CentOS - thin web server for Ruby

There are variety of options open to the sysadmin when serving Ruby applications.

One of them is thin. This is a 3rd party web server that is proxied to from the main web server (similar to mongrels in a general setup). Let's take a look at installing thin.


Prerequisites

I am assuming you have Ruby and Rubygems installed on your Slice. If you don't, please see the CentOS Ruby on Rails article.

Installation

Thin is a rubygem and so installation couldn't be easier:

sudo gem install thin

On the test Slice with a basic rubygems and Rails installation, the process installed the following gems:

rack-0.9.1
eventmachine-0.12.6
daemons-1.0.10
thin-1.0.0

Thin basics

There will be separate articles for proxying to thin from different web servers (Apache, Nginx, etc).

As such, we'll only look at the basics of thin, leaving Virtual Host configurations for later.

To determine the thin verion:

thin -v

As is often the case in the wacky world of the developer, each version has a unique name:

thin 1.0.0 codename That's What She Said

Starting and stopping

Starting thin requires you to navigate to the rails directory and issue this command:

thin start -d

The '-d' option runs it in the background. If you omitted the '-d' option, it would act in a similar manner to the webbrick server and requires an 'open' terminal. In that case, a standard 'Ctl -C' would kill the process.

In any case the resulting output will be shown as follows:

!! Ruby 1.8.5 is not secure please install cgi_multipart_eof_fix:
   gem install cgi_multipart_eof_fix

We need to follow the instructions and install a security fix for Ruby v.1.8.5 before thin will run correctly on our slice.

gem install cgi_multipart_eof_fix

Now let's try to start thin again:

thin start -d

To stop thin, you don't need to worry about finding the PID or searching for something to kill:

thin stop

Environment

The default environment for thin is development. To start it in a production environment is easy:

thin start -d -e production

Cluster

It would be relatively unusual for a Rails application to only need 1 ruby server, so to start a cluster of 3 would require this:

thin start --servers 3

The output shows 3 servers being started sequentially from port 3000 (the default port).

Stopping the cluster is just as easy:

thin stop --servers 3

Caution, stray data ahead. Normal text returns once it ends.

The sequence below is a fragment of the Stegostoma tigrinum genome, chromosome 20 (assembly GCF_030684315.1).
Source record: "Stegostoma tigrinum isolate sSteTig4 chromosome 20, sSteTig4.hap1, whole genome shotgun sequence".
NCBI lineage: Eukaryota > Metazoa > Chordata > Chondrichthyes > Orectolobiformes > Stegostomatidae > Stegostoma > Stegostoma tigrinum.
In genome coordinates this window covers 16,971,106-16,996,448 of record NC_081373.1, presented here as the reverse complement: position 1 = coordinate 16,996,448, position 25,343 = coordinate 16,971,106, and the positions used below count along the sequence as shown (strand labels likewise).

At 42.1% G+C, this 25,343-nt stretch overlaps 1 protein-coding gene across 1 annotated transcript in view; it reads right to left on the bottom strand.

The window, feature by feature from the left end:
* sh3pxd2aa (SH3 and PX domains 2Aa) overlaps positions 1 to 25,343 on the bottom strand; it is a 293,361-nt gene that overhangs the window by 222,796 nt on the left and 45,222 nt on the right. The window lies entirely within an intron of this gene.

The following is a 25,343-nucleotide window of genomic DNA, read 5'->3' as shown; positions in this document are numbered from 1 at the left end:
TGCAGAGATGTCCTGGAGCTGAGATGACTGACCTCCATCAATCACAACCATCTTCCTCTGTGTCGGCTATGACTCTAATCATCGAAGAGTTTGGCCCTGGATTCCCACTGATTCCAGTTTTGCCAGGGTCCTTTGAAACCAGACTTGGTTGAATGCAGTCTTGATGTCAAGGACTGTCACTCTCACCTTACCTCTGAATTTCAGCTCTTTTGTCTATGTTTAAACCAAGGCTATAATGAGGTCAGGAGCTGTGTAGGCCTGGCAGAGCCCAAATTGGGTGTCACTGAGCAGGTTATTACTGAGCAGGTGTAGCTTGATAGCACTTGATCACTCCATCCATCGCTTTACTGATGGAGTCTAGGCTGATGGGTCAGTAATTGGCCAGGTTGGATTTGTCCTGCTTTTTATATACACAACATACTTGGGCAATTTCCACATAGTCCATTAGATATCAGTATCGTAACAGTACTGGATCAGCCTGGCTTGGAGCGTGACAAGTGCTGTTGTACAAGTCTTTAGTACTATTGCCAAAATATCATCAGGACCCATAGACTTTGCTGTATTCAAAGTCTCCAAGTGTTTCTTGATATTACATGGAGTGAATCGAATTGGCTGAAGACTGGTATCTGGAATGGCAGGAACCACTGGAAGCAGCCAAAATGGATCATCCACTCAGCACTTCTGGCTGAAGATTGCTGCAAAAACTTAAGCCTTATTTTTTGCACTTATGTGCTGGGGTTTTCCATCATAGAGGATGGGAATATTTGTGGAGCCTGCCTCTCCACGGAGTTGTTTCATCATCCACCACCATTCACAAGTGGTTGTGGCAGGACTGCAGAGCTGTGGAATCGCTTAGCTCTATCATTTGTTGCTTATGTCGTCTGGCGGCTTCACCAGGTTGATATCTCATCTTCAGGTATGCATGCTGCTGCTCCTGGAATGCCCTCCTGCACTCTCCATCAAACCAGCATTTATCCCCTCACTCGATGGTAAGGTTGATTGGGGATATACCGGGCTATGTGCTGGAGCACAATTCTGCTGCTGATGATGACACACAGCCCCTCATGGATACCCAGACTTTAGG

Again, the output is very clear: a quit signal is sent to each PID.

Runlevels

You can add thin to a runlevel (/etc/init.d/) with ease.

To start with you need to create the script:

sudo thin install

Then add the script to the default runlevels:

sudo /sbin/chkconfig --level 345 thin on

We can check that thin is set to run on the run levels specified by issuing:

sudo /sbin/chkconfig --list thin

The output confirms the process:

thin             0:off   1:off   2:on    3:on    4:on    5:on    6:off

Excellent.

Now we need to define which (if any) of the rails applications to start on a reboot.

Just for example, assume I have a rails application located here:

/home/demo/public_html/testapp/

I want to start 3 thin servers and be in production mode when they are started:

sudo thin config -C /etc/thin/testapp.yml -c /home/demo/public_html/testapp/  --servers 3 -e production

Have a look at the file that was created:

cat /etc/thin/testapp.yml

The contents:

pid: tmp/pids/thin.pid
log: log/thin.log
timeout: 30
port: 3000
max_conns: 1024
max_persistent_conns: 512
environment: production
chdir: /home/demo/public_html/testapp
require: []

address: 0.0.0.0
servers: 3
daemonize: true

As you can see, there are several options that can be tweaked by hand if needed.

Note the server numbers and environment are exactly as we set them. You can, of course, add as many or as few options to the command as you require, such as port numbers and so on.

When the Slice is rebooted, the 3 thin servers will now start automatically.

More

As with most applications, there is more than I can go into here but please do check out all the options that are available to you:

thin --help

Summary

Thin is an established method of serving Ruby on Rails applications. I hope this introduction outlines how easy and sysadmin friendly thin actually is.

To see how to proxy to the thin web server from Apache or Nginx, please see the next few articles.

Article Comments:

Jared commented Sun May 24 04:03:18 UTC 2009:

When I first tried to install thin I found out that it needed rack.

gem install rack

Diarmid commented Sun Jul 19 18:54:10 UTC 2009:

When I attempt to start thin I get the following text, though it does start ok.

Ruby version is not up-to-date; loading cgimultiparteof_fix

How do I update the Ruby version? It is currently 1.8.5

DaveMiller commented Mon Feb 13 17:18:43 UTC 2012:

sudo /sbin/chkconfig --level 345 thin on

Results in error reading information on service thin: No such file or directory

Fix is to move the service from rc.d, where it installs, to init.d:

sudo mv /etc/rc.d/thin /etc/rc.d/init.d/thin

And then

sudo /sbin/chkconfig --level 345 thin on

venkatesh commented Fri Dec 28 07:43:14 UTC 2012:

Before #thin s I add thin to Gemfie, and it works! Thank you!

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